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Subject:  Re: Situation Date:  9/14/2003  1:20 AM
Author:  TMFDj111 Number:  751 of 5056

I think it's a WONDERFUL opportunity but I LOVE what I do, but I can RETIRE in 8 to 10 years, with a very good salary as well as our investments.

Military retirement is not the lucrative retirement many people imagine. Retirement pay is taxable income. Additionally you must pay for SBP, TriCare for Life, and VGLI from your retirement proceeds. The bottom line is net retirement pay is generally 1/3 to 1/4 net pre-retirement pay. There are excellent non-financial incentives to military careers, but the financial rewards are slim.

The Air Force has an excellent retirement calculator for military members who retire form active duty on their personnel web site, but you must access the web site from a .mil computer. I'm not personally aware of a similar calculator for military members who retire from the Reserves or National Guards, but I would expect there're appropriate calculators on the Reserve and Guard web sites.

- Surf to:

- Under the "Officer" or "Enlisted" headings, select "Retirement". The calculator is the same for both corps.

- Look for Retirement Calculator.

- To use the calculator, you'll need to know several dates from your personnel file. Those dates include 1405 Date, Date of Initial Entry into Military Service (DIEMS), pay date, promotion date. The calculator has links to explanations of each of these dates. You should be able to get the dates from your Leave and Earnings Statement. If they're not listed there, then a personnel specialist can help you dig through your records to find them.

(NOTE: The 1405 Date is difficult to find for military members with service in the Reserves and National Guards. It's roughly the date of the last day of the last calendar month before you entered onto active duty, but there are adjustments made to account for Reserve and Guard time.)

Regardless whether you decide to commit yourself to the military or to remain in the commercial world, the key to a timely, secure, comfortable retirement is to save more and spend less. By saving more, you'll have more money to support yourself in retirement. By spending less you'll accustom yourself to a lifestyle you'll be able to support through retirement.

To enjoy a comfortable, timely, secure retirement, most investors must save at least 15% of their gross incomes every year starting in their early 20s. Investors who start late, want to retire early, or want to retire in luxury must save more. If you look through posts on TMF's retirement discussion boards, you'll discover many TMF subscribers claim to save 25% of their annual gross incomes, and a few claim to save over 50% of their annual gross incomes -- in addition to what they save for houses, cars, vacations, and other immediate needs.

I know many people figure they'll save for retirement when they start making serious money or when they get closer to retirement. If you have a financial calculator or a spreadsheet, try this demonstration. First calculate the effect of saving $2,000 per year every year from your 18th birthday for eight years at 8% per year, and then never saving another penny until you're 65, but allowing your savings to compound. Then calculate the effect of saving $2,000 per year starting from your 26th birthday until you're 65, again allowing your savings to compound at 8% per year. Compare the total amount invested ($2,000 per year times eight years vs. $2,000 per year times 39 years) and the final values of the two portfolios at age 65. If this demonstration doesn't convince you to save early and often, I have no idea what will.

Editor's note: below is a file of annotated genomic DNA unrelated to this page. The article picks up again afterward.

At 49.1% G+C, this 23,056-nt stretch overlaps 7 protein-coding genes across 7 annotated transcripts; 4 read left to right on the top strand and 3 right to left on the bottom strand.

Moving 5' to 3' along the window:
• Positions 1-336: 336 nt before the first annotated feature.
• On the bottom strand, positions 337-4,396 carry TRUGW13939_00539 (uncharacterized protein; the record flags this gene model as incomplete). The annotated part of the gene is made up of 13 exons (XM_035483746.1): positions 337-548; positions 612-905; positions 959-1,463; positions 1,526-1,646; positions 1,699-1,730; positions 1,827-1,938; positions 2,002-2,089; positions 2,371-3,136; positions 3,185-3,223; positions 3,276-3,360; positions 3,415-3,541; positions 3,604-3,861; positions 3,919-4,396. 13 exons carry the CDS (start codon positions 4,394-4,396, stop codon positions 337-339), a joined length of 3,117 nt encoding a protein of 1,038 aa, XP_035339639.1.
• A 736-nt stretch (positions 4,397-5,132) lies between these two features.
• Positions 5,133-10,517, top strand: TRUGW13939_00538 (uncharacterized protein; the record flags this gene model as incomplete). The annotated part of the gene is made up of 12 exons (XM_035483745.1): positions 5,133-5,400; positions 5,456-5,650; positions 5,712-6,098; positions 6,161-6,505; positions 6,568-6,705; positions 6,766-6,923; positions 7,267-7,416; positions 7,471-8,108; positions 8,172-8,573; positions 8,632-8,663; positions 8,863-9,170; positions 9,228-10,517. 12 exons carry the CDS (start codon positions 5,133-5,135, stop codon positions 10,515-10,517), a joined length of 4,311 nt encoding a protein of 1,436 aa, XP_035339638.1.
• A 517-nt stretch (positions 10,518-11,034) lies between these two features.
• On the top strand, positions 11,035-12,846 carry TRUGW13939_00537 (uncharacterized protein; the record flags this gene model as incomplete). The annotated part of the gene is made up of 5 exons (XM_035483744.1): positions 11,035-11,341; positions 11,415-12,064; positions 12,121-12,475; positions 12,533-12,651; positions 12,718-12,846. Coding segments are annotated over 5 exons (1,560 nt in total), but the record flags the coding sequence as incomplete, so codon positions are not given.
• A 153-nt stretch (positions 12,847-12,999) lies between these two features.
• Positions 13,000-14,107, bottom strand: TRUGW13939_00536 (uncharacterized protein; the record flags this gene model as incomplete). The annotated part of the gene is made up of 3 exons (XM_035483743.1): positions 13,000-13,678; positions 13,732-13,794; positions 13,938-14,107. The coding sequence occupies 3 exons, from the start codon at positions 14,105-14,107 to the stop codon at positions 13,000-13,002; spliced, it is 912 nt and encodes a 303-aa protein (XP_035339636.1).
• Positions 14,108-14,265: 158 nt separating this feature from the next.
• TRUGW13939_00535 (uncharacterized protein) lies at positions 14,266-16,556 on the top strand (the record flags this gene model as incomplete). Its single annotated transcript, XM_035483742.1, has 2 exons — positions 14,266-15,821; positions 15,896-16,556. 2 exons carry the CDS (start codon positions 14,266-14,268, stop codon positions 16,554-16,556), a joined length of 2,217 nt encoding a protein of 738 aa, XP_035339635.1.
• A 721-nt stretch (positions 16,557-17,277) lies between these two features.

Here's a link to an article that contains the results of a similar calculation in a table (click on the link to Rich Man, Poor Man (The Power of Compounding)). The difference between my demonstration and the demonstration in the article is the article uses a 10% annual return (rather than 8%), and the article saves for seven years (rather than eight years).

Some people argue in retirement your income needs are less than when you're working. You're not saving for retirement anymore. You're not paying Social Security or Medicare taxes. Your children probaby are on their own. Your requirements for a business wardrobe are substantially reduced. You probably can get by with one car, rather than a motor pool.

However, in retirement, your medical expenses almost certainly will be higher. You'll probably want to spoil your children or grandchildren. You'll probably want to enjoy some of the things you denied yourself while you were working (e.g., frequent meals at restaurants and exotic vacations). You may even take up one of those hobbies notorious for consuming money (e.g., chasing a small, white ball across the countryside or trying to outwit an eight pound, 12-inch fish).

Investors can safely withdraw about 4% per year from a well-performing, well-balanced investment portfolio without cannibalizing their principal. They can withdraw a little more in years with good returns, and a little less in years with poor returns. Lower withdrawal rates are better, and much lower withdrawal rates are much better.

Another way to look at that 4% number is you must have 25 times your gross annual income in savings to retire. You can retire with less money, but you'll have to cannibalize your principal, reduce your standard of living, or reduce your expected lifetime to do it.

Retirement income needs and the timing of those needs vary from person to person, but when you do the research and crunch the numbers, you'll probably discover you have to max your 401(k)/403(b), max your IRA (and spousal IRA), and still make additional retirement investments in non-retirement accounts.

David Jacobs
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